Judy suffers from a tough version of vertigo. Dizziness has become her constant companion. Some days, she feels like she moves even while sitting still. The condition became acute in 2012. She had to apply for disability in 2013 when she lost her ability to work. During the worst times, all she could do was to sit motionless in a chair.

Her condition slowly improved over the course of the last nine years. Now she can walk 150 yards at a time. She can ride in a car for two or three hours if the driver takes turns slowly and makes no sudden moves. She can do a little housework. She can tend flowers in a raised bed. She can use a bread machine and bake granola.

And she can write. Left over data from a series of experiments tempted her to work on one last paper. She developed a discussion, a conclusion, and materials and methods sections over a period of four or five years. Working at a computer presented too many challenges during periods when her condition became acute, so she stopped and started several times. She abandoned the project when reading background papers and analyzing data became too daunting. But she received inspiration from a woman we met at church. Judy decided to take another attempt at finishing her last research project.

Last summer, she submitted her paper to the American Journal of Botany. Two reviewers accepted it, but a third reader (who skimmed the paper and drew false conclusions) rejected it. Judy didn’t quit. She made suggested changes, challenged the third reader’s position, and resubmitted the paper. The journal accepted the revised version. Then she had to deal with a nitpicking editor who made odd demands. Judy made final revisions while suffering from a temporary flair in her condition.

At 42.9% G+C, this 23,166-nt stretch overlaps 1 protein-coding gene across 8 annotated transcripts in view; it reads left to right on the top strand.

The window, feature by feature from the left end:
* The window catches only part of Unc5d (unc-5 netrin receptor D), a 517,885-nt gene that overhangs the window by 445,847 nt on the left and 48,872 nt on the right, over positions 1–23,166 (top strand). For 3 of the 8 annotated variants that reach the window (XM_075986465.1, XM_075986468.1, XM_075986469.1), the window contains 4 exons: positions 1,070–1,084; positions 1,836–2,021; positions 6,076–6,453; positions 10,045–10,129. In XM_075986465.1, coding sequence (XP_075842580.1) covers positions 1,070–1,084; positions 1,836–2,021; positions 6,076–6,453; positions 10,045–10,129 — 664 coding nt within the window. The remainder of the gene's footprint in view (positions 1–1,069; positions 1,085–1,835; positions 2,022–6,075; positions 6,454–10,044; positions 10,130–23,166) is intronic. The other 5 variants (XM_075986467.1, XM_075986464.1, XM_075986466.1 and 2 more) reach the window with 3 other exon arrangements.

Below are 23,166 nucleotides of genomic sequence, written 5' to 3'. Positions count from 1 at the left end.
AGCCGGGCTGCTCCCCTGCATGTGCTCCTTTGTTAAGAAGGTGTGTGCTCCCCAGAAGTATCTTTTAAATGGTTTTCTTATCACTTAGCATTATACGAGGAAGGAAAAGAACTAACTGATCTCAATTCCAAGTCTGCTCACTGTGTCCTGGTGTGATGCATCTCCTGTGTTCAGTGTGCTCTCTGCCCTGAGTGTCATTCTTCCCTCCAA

Two days ago, Judy printed out the paper from an on-line platform. She showed it to me. I tried to read it but soon got lost. Her extensive knowledge outstripped my limited ability to understand. But her expression showed me a sense of accomplishment and pride. It’s tough to get papers published under normal conditions, but she had persevered through severe handicaps. She had nothing to gain professionally but had honored tradition by exploring a question, analyzing results, making conclusions, and subjecting the work to review. No parts of this process builds ego. Opportunities for humiliation abound. But she took the risk any way.

I’m so damn proud.

This one reminds me of a garden.

2134, colored pencil, 8×5″

This reminds me of a spring garden: roses, tangles of leaves and vines, thorns. A thunderstorm looms.

It started with the word, “PEACE”, clouds, waves and a wading bird. The images and letters overlapped. I fused them into hybrid shapes and then started to play.

I don’t think that twists, turns and brooding colors evoke peace. It feels more like the rawness of nature on a brisk, wet day. The wind stings the ears. You can smell rain coming. But flowers push out of the mud. Cold dirt and sweetness.

“Let the Dead Bury the Dead.”

Some of Jesus’ sayings in the Gospels sound harsh.  He delivers one of his bluntest retorts when responding to a request from a man who wants to bury his father before joining Jesus’ movement.  Jesus says, “Let the dead bury the dead.”  According to Jesus, the urgent need to spread the good news of redemption trumps social duties. The living presence of God on earth supplants average expectations, and funerals matter less to a person caught up in the joy of communion with the divine. The dead, those who do not recognize Emmanuel (God with us), can be left to go about normal social activities, to perform expected observances.